Both of these concepts help to increase productivity, as well as speed to market and even labor reduction, notes Klug. And in an economy where warehouse workers have been hard to come by, technology’s power to take over menial tasks requiring accuracy has been particularly powerful.
The Mobile Edge
In addition to the impressive features being added to warehouse management systems, the hardware side of technology is seeing some exciting changes. Mark Wheeler, director of supply chain solutions — North America at Holtsville, N.y.-based Zebra Technologies, says that “systems of reality,” or industrial IOT solutions such as sensors and analytics, are helping to drive operational visibility at different processes, including yard management for trailer loading.
“As we’re seeing more frequent replenishment for stores and more cold-chain requirements, it filters down to the solutions side, where we’re working with customers to design new workflows and to implement them in the optimum way,” he notes. “There’s a major transition at the operating system level from Windows CE to Windows Mobile to Android. And there’s a user interface transition that’s linked to that, in which we’re moving to more touch-oriented user interfaces.”
In the warehouses, he sees a transition from laserbased to imager-based scanner devices, largely driven by the industry’s enhanced focus on food safety, and food traceability in particular, which warrants the need for tracking two-dimensional barcodes and multiple barcodes at case level and even at each level.
Meanwhile, more people are relying on wearable scanning to confirm that they’re not only handling the right product, but also handling the lot number that they allocated to fulfill from, he says.
For cold-chain requirements in particular, more suppliers are integrating temperature sensors into “smart tags” so that they can track not only the temperature of products, but also the temperatures that the product was exposed to throughout its shipment, continues Wheeler.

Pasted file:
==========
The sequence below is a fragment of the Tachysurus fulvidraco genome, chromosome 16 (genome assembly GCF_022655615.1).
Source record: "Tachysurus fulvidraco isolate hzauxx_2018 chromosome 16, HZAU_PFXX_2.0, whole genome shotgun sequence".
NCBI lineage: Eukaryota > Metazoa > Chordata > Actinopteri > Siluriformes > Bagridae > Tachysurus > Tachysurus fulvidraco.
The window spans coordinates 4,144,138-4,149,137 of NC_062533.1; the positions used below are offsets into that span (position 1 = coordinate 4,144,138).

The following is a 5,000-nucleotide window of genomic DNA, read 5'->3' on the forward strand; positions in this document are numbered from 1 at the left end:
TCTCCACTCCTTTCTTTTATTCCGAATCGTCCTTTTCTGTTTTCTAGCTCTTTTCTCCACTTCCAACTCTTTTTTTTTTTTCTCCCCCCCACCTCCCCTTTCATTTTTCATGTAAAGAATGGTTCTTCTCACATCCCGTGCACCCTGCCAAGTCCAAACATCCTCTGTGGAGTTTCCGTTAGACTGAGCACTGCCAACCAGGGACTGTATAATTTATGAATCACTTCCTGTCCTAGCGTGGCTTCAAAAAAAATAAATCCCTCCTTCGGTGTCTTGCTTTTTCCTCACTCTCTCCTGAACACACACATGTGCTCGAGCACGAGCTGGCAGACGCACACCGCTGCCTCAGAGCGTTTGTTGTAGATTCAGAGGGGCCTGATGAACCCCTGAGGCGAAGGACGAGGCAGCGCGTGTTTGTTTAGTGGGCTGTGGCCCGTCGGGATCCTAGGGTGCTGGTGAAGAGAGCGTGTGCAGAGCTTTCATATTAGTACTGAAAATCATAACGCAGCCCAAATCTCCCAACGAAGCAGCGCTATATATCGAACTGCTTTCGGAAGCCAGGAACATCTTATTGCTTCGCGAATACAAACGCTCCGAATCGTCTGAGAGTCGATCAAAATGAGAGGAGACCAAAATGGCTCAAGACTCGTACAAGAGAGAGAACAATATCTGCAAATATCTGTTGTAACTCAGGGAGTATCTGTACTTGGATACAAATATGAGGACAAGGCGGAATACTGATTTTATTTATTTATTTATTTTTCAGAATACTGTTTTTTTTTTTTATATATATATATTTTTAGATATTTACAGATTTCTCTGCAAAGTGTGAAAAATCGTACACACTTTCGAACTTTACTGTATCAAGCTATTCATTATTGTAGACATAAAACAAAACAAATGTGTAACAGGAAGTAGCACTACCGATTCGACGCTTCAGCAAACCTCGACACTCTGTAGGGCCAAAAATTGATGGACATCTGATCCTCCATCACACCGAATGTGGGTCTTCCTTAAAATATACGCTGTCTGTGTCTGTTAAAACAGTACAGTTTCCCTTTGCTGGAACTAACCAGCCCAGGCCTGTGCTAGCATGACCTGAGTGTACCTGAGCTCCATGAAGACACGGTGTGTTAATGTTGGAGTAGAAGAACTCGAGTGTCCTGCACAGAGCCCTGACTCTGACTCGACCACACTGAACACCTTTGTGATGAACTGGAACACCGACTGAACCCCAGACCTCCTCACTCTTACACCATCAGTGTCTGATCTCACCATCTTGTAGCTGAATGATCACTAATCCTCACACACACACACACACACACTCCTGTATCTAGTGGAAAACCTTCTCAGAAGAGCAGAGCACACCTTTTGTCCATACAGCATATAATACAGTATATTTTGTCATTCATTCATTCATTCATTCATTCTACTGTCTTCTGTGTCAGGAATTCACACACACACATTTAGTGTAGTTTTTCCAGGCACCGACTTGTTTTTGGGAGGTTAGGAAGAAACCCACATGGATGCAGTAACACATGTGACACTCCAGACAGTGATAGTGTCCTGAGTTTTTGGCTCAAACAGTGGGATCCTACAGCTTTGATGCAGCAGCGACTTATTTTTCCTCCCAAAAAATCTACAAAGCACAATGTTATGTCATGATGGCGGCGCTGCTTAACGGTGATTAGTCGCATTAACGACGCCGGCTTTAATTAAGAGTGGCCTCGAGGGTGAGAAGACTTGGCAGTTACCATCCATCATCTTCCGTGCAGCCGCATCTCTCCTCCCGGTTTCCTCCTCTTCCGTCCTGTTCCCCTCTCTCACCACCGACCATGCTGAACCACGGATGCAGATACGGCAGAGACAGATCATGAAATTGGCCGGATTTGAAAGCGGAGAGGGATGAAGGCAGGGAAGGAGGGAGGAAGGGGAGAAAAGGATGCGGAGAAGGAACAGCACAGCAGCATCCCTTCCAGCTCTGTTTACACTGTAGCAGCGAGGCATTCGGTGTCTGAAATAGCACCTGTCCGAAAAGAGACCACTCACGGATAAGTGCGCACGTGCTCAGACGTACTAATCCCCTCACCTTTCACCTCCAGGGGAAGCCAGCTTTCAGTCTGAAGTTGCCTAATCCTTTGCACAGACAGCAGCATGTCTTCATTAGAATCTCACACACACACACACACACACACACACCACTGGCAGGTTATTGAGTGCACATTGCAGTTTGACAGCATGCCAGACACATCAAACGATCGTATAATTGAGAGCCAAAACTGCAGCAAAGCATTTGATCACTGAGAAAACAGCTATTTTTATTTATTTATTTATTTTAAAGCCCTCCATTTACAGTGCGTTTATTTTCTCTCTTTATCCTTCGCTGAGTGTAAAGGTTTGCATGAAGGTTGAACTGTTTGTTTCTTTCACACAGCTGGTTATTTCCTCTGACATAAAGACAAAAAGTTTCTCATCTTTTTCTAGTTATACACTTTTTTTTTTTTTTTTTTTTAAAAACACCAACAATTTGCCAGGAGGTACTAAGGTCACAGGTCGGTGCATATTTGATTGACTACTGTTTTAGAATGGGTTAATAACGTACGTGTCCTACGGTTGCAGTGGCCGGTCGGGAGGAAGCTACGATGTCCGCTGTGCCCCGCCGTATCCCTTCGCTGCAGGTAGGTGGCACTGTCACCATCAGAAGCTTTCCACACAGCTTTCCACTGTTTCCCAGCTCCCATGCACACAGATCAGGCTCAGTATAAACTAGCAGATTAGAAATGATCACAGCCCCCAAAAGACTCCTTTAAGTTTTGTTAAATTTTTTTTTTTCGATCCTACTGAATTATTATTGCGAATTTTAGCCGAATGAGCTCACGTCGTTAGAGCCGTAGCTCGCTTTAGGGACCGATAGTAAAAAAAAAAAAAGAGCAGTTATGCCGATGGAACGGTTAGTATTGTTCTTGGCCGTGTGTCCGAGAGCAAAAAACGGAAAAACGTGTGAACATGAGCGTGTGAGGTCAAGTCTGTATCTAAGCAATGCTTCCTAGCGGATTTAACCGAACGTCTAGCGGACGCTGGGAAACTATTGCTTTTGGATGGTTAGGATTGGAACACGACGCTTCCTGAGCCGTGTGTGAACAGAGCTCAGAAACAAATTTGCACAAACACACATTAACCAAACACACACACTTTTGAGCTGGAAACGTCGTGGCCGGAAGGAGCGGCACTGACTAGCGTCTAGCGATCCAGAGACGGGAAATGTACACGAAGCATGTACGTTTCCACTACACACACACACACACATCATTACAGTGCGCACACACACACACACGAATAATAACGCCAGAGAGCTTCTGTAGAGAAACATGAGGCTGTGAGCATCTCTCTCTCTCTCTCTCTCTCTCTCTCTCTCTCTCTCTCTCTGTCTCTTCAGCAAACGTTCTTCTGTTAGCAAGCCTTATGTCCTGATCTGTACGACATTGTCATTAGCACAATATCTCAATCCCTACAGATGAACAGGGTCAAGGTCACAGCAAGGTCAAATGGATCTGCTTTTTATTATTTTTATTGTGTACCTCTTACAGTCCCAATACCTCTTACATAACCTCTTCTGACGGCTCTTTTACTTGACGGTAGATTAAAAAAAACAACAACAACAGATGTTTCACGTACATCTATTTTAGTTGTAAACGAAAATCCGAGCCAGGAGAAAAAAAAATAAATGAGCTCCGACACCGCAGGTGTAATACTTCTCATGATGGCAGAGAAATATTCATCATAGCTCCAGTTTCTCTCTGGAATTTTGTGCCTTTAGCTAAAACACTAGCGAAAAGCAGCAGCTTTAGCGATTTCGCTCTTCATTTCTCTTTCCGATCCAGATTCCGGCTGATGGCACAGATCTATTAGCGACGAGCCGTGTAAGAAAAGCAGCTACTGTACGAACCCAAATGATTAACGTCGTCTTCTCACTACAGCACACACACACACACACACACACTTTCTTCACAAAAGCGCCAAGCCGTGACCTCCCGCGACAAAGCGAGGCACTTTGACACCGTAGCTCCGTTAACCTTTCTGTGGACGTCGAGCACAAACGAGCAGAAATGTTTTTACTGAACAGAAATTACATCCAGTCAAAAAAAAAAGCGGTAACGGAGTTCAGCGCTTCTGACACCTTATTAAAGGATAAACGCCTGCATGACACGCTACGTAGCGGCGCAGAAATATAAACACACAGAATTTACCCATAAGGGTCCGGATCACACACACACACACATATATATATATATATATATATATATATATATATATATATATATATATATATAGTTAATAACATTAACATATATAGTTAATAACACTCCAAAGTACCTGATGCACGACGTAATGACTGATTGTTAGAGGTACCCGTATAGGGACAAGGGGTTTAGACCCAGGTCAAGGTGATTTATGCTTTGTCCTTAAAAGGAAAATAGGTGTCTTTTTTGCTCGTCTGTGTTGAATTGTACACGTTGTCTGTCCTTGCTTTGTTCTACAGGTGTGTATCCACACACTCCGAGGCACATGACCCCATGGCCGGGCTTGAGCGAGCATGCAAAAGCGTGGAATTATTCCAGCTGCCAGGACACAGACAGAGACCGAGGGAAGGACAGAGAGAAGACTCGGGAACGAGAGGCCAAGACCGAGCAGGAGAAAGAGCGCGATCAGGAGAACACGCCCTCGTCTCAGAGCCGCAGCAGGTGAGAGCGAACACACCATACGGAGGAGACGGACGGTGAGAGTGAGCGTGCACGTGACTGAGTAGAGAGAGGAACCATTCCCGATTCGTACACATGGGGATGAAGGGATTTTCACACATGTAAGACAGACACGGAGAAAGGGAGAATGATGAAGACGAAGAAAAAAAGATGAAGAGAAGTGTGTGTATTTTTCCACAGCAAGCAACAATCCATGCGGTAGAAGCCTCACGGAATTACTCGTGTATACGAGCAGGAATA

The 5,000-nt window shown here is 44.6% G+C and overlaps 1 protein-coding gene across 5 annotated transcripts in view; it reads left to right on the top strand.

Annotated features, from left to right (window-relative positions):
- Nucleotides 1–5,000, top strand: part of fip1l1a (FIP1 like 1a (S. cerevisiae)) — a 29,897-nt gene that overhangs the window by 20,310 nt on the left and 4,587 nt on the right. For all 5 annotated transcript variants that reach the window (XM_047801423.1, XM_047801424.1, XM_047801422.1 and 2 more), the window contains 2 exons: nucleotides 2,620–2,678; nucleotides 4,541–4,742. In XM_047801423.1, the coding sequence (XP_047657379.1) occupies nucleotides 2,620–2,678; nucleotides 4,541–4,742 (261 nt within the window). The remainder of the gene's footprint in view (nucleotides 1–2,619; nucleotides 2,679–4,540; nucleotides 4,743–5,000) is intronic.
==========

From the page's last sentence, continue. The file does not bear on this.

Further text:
This past April, Zebra Technologies rolled out Smart Pack Trailer, an analytics-based solution that provides visibility into how trailers are loaded, what percent capacity is being used, what percent complete the load is and how to project the completion time on a particular trailer. All of this information is immediately available to the mobile manager in the warehouse, he notes.
“These products are always on … always looking at processes and keeping decision-makers in sync with reality,” observes Wheeler.
“Reality” is the ideal word, since the need for real-time accuracy and productivity makes grocery distribution tech anything but science fiction.
As we’re seeing more frequent replenishment for stores and more cold-chain requirements, it filters down to the solutions side, where we’re working with customers to design new workflows and to implement them in the optimum way. — Mark Wheeler Zebra Technologies
FAR OUT New imager-based scanning devices can read barcodes from up to 70 feet away.
VOICE OF REASON NCR Corp. is combining voice with other technologies to improve load accuracy.
LABOR GAINS By syncing WMS with labor management systems, companies are able to see more visible metrics around productivity.